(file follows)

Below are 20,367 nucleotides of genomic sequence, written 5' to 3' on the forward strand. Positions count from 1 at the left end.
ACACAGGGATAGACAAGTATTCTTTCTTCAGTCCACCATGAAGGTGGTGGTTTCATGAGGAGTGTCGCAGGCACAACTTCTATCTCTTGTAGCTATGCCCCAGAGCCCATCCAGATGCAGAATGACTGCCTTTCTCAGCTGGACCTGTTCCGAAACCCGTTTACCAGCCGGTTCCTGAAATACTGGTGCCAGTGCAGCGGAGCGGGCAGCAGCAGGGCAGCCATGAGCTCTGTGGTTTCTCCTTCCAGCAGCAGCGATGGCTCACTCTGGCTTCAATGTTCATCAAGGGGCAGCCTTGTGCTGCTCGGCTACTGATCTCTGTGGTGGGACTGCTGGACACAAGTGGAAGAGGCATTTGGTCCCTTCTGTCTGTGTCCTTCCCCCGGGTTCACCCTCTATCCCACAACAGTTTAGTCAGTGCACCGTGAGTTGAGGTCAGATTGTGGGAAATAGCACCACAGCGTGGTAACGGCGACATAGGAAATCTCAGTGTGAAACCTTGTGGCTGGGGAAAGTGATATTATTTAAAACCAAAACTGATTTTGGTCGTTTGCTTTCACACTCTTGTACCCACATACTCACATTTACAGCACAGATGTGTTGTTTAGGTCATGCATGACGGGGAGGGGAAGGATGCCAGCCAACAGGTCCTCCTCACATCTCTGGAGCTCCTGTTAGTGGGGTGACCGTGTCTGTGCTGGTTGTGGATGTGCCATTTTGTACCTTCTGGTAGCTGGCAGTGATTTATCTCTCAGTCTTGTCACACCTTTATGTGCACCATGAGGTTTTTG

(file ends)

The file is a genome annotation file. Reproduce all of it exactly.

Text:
Below are 20,367 nucleotides of genomic sequence, written 5' to 3' on the forward strand. Positions count from 1 at the left end.
ACACAGGGATAGACAAGTATTCTTTCTTCAGTCCACCATGAAGGTGGTGGTTTCATGAGGAGTGTCGCAGGCACAACTTCTATCTCTTGTAGCTATGCCCCAGAGCCCATCCAGATGCAGAATGACTGCCTTTCTCAGCTGGACCTGTTCCGAAACCCGTTTACCAGCCGGTTCCTGAAATACTGGTGCCAGTGCAGCGGAGCGGGCAGCAGCAGGGCAGCCATGAGCTCTGTGGTTTCTCCTTCCAGCAGCAGCGATGGCTCACTCTGGCTTCAATGTTCATCAAGGGGCAGCCTTGTGCTGCTCGGCTACTGATCTCTGTGGTGGGACTGCTGGACACAAGTGGAAGAGGCATTTGGTCCCTTCTGTCTGTGTCCTTCCCCCGGGTTCACCCTCTATCCCACAACAGTTTAGTCAGTGCACCGTGAGTTGAGGTCAGATTGTGGGAAATAGCACCACAGCGTGGTAACGGCGACATAGGAAATCTCAGTGTGAAACCTTGTGGCTGGGGAAAGTGATATTATTTAAAACCAAAACTGATTTTGGTCGTTTGCTTTCACACTCTTGTACCCACATACTCACATTTACAGCACAGATGTGTTGTTTAGGTCATGCATGACGGGGAGGGGAAGGATGCCAGCCAACAGGTCCTCCTCACATCTCTGGAGCTCCTGTTAGTGGGGTGACCGTGTCTGTGCTGGTTGTGGATGTGCCATTTTGTACCTTCTGGTAGCTGGCAGTGATTTATCTCTCAGTCTTGTCACACCTTTATGTGCACCATGAGGTTTTTG